American Alpine Jounrna and Accidents in North American Climbing

Asia, Pakistan, K6

  • Climbs And Expeditions
  • Climb Year:
  • Publication Year: 1971

K6. At the beginning of June our young expedition (average age 24) from the Academic Section, Vienna, of the Austrian Alpine Club (ÖAV) arrived in Pakistan. We were Dietmar Entlesberger, Gerhard Haberl, Christian von der Hecken, Helmut Krech, Erich Lackner, Gerd Pressl, Fred Pressl, Heinz Thallinger and I as leader. On June 16 we finally managed to overcome monstrous difficulties with the authorities in Rawalpindi. (They were given permission in turn for Khiangyang-Kish and Malubiting and had it withdrawn before they were allowed to go to K6.—Editor.) We flew by chartered plane to Skardu and reached Kapalu after a 65-mile, exciting Jeep ride. Two days later we crossed the Shyok River on an inflated-skin raft and marched up the Hushe valley to Kunde with 100 porters. From there we went east up the Nangmah valley, where on June 21 we set up Base Camp at 14,100 feet at the edge of the Nangmah Glacier. The K6 group are mountains of wild beauty, a nameless world of hard, red-brown granite, somber ice walls and shattered glaciers. K6 itself, seen from the south, presents no peak, but climbs endlessly into the sky, without the elegance of Masherbrum or Chogolisa. It is a broad, massive, threatening bulk. This mountain had been attempted three times previously, the last time by Italians in 1969. Wolfgang Axt called it perhaps the “most difficult Karakoram 7000er”, and G. O. Dyhrenfurth called it “an ideal work zone for the youthful extremist.” The first, days’ reconnaissances brought us to the conclusion not to follow the Italian route on the southwest wall and revealed an hitherto unkown glacial basin that descended east from the peak into the Nangmah valley. From the basin a narrow hanging glacier on the southeast face rose to the “K6 shoulder” and ended on the southeast ridge. Camp I was set up at 16,750 feet on June 24. The route led from there to a 17,400-foot col, where we fixed 800 feet of rope. Steep, objectively dangerous ice couloirs and difficult rock climbing led in the next days to Camp II (19,350 feet); some 1100 feet of additional rope was fixed. On June 30 Lackner, Gerd Pressl and I pushed on to the shoulder at 21,650 feet and established Camp III at 22,000 feet at the beginning of the southeast ridge. After a six-hour climb the next day along the heavily corniced ridge we stood at the foot of the summit tower. Although only 800 feet below the top, K6 was not yet beaten. Exhaustion from the exertions of the past days, insufficient acclimatization (we had been in the region only ten days) and insufficient technical rock-climbing gear brought our improvised lightning attack to an end. Catastrophic weather forced us back to Base Camp, where for two weeks daily snowfalls prevented our getting beyond Camp I. Finally the attack went on. After post-holing, we dug Camps II and III out of the snow. On July 16 Gerd Pressl and I climbed, in part with direct aid, the first perpendicular section of the summit tower, a tremendous effort, and left fixed a 350-foot rope. It was in part UIAA V+, A2. Late that evening Haberl and von der Hecken greeted us in Camp III. Despite threatening weather on July 17, we decided to try our luck. On two ropes in snow squalls and mist we worked up to the top of the fixed rope, struggled up a steep ice and rock couloir (similar to the Matterhorn north face) and climbed the ice-covered final rock cliff. By afternoon we four stood on the summit of K6 (23,890 feet). For ten days we could not even consider a second summit attempt. Lackner, Fred Pressl, Krech, Entlesberger and I reached Camp III on July 27 but in the night the weather went bad. With the greatest difficulty we managed to evacuate the camps but the ropes remain fixed on the mountain. We left the region at the beginning of August.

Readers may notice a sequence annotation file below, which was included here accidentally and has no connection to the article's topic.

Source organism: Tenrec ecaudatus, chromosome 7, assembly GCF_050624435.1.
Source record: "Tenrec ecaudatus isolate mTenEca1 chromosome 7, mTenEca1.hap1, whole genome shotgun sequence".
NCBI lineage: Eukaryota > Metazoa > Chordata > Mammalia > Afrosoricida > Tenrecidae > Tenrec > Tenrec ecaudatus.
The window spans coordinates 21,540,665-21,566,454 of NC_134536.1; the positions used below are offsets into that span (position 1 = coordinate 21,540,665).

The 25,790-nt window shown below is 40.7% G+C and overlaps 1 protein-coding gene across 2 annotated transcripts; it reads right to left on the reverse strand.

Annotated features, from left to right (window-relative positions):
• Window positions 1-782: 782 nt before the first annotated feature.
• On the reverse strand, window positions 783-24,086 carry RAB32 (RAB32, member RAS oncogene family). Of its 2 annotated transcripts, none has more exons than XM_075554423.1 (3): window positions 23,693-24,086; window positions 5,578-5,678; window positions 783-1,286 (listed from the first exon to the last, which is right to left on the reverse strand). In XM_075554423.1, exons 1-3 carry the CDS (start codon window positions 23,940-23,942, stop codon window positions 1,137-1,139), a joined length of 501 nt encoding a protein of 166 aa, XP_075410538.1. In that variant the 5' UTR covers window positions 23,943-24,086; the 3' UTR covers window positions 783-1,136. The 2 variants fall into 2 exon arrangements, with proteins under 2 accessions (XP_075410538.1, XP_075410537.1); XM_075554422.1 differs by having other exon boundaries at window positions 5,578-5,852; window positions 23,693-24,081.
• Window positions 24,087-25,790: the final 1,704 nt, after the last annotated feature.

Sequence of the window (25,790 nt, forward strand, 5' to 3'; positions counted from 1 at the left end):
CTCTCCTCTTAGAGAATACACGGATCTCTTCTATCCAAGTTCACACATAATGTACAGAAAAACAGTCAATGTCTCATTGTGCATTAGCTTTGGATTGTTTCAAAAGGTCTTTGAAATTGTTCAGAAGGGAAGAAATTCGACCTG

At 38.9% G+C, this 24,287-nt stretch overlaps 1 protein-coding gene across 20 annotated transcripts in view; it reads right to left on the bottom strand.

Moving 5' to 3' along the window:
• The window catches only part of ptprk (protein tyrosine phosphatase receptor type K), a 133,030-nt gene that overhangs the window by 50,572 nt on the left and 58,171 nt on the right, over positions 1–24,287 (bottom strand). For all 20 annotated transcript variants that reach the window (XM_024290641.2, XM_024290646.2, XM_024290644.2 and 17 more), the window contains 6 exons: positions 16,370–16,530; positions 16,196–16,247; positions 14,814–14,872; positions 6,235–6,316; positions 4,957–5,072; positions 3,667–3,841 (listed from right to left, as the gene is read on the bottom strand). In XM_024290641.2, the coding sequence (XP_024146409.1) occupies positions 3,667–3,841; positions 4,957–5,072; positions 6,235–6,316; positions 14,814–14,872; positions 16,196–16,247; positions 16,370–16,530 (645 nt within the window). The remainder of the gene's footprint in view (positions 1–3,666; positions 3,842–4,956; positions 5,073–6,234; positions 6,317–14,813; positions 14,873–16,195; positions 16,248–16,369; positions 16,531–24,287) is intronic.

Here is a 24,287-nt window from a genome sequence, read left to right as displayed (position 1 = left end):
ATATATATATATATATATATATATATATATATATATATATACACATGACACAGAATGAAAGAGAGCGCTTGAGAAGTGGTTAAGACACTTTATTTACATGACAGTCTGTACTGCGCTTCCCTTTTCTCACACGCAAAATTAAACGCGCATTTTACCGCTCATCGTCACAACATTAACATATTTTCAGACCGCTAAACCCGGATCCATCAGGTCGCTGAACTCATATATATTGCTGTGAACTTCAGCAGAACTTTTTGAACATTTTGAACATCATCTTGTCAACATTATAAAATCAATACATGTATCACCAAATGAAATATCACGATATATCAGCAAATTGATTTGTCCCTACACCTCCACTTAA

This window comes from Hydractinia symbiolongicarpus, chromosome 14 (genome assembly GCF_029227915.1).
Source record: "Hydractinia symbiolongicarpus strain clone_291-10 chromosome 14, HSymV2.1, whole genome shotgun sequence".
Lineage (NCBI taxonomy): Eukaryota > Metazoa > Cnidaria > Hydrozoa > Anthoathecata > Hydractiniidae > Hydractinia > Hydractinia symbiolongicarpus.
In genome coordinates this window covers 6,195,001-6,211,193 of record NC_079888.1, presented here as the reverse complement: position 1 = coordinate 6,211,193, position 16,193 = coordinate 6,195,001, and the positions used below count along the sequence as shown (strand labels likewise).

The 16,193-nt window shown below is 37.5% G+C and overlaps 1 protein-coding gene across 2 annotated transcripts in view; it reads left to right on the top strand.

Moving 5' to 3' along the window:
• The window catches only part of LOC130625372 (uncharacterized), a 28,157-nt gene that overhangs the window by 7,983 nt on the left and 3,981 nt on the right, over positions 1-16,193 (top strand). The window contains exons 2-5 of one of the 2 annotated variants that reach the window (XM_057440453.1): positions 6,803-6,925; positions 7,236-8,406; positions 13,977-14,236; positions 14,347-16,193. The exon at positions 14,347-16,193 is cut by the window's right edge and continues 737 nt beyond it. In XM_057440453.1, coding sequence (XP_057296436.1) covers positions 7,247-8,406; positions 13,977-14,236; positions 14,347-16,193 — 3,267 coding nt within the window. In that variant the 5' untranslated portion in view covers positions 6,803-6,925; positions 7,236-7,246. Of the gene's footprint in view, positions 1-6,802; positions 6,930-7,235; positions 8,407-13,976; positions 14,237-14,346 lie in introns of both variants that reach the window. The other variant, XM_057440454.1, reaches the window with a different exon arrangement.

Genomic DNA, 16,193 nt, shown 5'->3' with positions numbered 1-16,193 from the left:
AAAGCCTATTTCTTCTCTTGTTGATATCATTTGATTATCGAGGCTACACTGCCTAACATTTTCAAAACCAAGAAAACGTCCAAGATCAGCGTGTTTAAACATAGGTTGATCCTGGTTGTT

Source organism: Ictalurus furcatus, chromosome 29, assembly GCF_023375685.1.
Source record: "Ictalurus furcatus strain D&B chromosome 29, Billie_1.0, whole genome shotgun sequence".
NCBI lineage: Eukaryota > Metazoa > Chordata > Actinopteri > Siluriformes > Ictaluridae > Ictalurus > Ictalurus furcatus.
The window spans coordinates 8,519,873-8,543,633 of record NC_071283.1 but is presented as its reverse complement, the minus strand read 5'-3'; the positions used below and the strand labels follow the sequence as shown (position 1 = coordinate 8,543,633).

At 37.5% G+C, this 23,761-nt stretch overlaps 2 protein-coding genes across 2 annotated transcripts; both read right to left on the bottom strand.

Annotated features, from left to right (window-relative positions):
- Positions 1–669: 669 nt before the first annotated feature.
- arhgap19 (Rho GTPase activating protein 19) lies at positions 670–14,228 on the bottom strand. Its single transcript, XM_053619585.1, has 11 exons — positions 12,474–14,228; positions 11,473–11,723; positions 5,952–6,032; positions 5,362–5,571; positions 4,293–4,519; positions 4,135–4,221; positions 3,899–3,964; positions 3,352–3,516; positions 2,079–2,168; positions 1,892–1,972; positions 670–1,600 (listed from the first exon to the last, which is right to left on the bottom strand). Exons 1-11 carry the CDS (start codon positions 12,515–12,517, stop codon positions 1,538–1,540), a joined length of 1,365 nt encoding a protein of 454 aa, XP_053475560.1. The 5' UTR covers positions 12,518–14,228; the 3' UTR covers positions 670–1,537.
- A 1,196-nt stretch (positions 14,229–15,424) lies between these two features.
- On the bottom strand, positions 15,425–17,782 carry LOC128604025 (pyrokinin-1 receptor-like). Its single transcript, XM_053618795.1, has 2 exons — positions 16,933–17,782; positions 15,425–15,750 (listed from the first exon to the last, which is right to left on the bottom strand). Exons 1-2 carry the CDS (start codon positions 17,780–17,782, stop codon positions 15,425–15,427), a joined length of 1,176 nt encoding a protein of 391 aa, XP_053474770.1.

EDUARD KOBLMÜLLER, Österreichischer Alpenverein

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